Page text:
On January 11, 2019, the Federal Reserve Board, CSBS, CFPB, FDIC, NCUA, and OCC released a joint statement urging financial institutions to work with borrowers affected by the federal government shutdown. According to the joint statement, borrowers may face “temporary hardship in making payments on debts such as mortgages, student loans, car loans, business loans, or credit cards.” The regulators go on to state that prudent workout arrangements to help affected borrowers, such as extending new credit and modifying existing loan terms, should not be subject to examiner criticism provided the efforts are “consistent with safe-and-sound lending practices. The FDIC further specified that, for all FDIC-supervised institutions, such arrangements also may include waiving fees, easing limits on credit cards, allowing deferred or skipped payments, and delaying delinquency notice submissions to credit bureaus.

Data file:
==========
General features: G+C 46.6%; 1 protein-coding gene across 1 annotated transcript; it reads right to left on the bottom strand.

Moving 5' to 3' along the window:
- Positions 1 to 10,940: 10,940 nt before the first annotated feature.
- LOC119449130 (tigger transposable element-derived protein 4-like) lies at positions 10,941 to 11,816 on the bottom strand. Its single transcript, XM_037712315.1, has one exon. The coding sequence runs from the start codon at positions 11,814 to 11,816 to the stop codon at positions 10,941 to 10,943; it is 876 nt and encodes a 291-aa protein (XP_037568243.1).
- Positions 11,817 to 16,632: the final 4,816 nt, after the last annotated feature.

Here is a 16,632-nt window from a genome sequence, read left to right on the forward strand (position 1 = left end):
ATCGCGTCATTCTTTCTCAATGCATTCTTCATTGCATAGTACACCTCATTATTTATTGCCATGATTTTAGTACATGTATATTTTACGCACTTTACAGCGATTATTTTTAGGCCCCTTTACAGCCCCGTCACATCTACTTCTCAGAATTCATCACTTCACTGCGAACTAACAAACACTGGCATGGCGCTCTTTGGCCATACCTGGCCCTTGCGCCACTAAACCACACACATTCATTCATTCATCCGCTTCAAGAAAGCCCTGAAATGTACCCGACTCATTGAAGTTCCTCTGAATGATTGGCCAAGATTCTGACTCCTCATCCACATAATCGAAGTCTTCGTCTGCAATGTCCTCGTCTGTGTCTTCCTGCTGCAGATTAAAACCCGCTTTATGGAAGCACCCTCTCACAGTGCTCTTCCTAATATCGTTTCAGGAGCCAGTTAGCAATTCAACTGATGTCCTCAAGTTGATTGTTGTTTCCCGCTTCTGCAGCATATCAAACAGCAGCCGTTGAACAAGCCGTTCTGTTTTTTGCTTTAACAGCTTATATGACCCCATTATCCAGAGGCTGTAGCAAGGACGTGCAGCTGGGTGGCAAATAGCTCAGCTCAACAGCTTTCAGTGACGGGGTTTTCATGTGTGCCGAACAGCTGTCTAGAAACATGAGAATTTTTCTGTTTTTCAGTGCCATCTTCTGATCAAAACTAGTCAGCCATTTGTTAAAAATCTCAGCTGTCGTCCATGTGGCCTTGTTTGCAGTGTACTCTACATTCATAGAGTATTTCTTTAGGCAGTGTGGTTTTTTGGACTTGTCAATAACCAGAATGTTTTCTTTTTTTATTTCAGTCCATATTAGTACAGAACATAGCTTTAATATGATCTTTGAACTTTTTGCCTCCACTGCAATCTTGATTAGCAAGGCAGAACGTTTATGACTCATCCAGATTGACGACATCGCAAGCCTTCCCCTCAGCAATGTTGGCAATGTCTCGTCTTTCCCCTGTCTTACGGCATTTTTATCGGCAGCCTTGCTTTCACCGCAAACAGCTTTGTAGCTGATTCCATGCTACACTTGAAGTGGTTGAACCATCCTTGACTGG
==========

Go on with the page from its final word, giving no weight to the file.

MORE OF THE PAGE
Earlier this month, FHA issued a letter concerning the shutdown to remind FHA-approved mortgagees and lenders of their “ongoing obligation to offer special forbearance to borrowers experiencing loss of income.” As a result, mortgagees are expected to extend special forbearance plans to borrowers impacted by the shutdown, and, whenever possible, fully evaluate borrowers for available loss mitigation options to avoid foreclosure. Also, FHA urges mortgagees and lenders to waive late fees and suspend credit reporting on impacted borrowers.